There isn’t a lot that hasn’t already been said about this classic novel and its various adaptions over the years. This adaption has a fresh outlook, both editing and narrative-wise, and it’s interesting to see modern-day cast members in all the familiar roles. With Saoirse Ronan at the helm as Jo March, director Greta Gerwig chose to film the characters’ lives via flashback scenes, probably assuming we already know the story. This made it easier to contrast the happy and sad moments, their childish dreams compared to their actual fate, and how life has ironic twists and turns that can either be cruel or humorous.
Does this version stand out amidst the others? There are several film adaptions, including one that takes place in modern times, and even one that was made in 1918! I’d say though it does, even if I haven’t seen all of them.
My overall impression was that it was good, but it was hard for me not to compare it to the 1994 one with Winona Ryder- namely, the one I grew up watching several times. Even though it has been years since I’ve watched that one, I know it by heart. I think this one does lack the same spirit of joy. Not that it doesn’t have its moments, but it suffered from a small problem, and that was the dialogue. It wasn’t bad, but it was a bit rushed. Sort of a way to make it so the people who see this movie and don’t know the story can keep up. In my opinion, good writing needs a balance of powerful actions, meaning that sometimes what a character doesn’t say is as important as what is overall said. This has the familiar scenes we remember- Amy burning Jo’s novel, Meg at her coming out ball, Jo turning down Lauri- and honestly the only way to keep it fresh was to film it through flashbacks, so that was a good idea on the director’s part. But like I mentioned, because the dialogue was a bit rushed, some of the characters struggled to be their own life. What I mean by that is, a character is not defined by their lines. They need to embody their own person, and no amount of exposition, lines, or even well-spoken dialogue will shape a character if that’s all they have.
The cast was spot on. I wasn’t the biggest fan of Lauri (Timothee Chalamet). I couldn’t really buy why they would all be so enthralled with him. Emma Watson’s accent slipped out now and again, which I don’t fault at all (I thought it was cute). I will say that Louis Garrel is now my favorite Professor Friedrich Bhaer. For some reason, he was perfect, and I think it’s because he had the least lines. His presence and his purpose was compelling.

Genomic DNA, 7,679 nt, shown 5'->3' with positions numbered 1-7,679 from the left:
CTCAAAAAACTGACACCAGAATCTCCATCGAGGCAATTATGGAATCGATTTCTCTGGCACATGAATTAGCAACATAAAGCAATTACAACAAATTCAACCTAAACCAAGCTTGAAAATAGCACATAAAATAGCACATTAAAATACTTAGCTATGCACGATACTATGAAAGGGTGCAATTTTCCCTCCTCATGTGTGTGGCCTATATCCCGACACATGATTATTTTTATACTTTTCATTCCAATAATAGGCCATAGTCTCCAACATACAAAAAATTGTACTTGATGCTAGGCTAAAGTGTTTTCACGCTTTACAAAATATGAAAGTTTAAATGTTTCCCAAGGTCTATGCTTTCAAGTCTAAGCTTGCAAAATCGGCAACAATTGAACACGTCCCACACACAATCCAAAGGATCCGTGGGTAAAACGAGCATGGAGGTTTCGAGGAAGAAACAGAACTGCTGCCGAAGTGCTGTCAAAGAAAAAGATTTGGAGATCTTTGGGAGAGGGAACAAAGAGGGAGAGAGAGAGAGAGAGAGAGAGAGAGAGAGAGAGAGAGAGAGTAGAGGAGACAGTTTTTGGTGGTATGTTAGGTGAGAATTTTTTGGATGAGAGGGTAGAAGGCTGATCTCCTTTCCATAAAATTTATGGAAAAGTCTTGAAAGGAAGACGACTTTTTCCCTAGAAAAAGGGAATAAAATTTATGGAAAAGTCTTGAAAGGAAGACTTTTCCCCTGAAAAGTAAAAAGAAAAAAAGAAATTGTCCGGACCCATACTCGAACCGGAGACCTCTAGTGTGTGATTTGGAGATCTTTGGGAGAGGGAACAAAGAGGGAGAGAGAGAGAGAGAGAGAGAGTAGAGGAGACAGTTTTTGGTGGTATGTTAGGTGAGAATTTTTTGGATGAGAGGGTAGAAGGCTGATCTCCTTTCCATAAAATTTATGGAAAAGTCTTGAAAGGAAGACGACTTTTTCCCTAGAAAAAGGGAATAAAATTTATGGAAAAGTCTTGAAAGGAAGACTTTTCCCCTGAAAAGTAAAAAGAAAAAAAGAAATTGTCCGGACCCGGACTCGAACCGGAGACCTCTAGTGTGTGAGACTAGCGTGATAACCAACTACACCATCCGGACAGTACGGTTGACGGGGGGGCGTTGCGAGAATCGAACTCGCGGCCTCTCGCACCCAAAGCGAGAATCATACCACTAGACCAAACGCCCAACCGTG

The director’s decision to use flashbacks, as I mentioned, did make this film stand out. I read in one review that because we get to see Amy and Lauri in Paris for the first part of the film, it makes their ending up together seem more natural. Showing the contrast between Beth’s near-death experience, then the pain of later on dying from her weakened heart, was impactful, and naturally led to the conclusion, which was Jo finishing her novel, and nearly breaking down from grief. It’s her grief that leads her to almost do things she’d swear she’d never do. However, the conclusion also plays a sort of “trick,” on the audience. It keeps us guessing as to what the real ending is. The reason Greta Gerwig did this was because apparently Louisa May Alcott had to pair Jo up with someone, or else the printer wouldn’t publish her novel. So, the director does a similar thing, though it’s up to us to decide if the ending in Jo’s novel really happened, or if it was the ending she was forced to write. This narrative, while nothing new, is natural because of the original author’s plight. It opens up a discussion about characters, women, and our society, without hammering you in the head with it.
Overall, It’s hard for me to say who will enjoy it. While I certainly still like the 1994 version better, I would still watch this again. Anyone who loves period pieces though will definitely appreciate the authenticity, the spirit, and the classic story.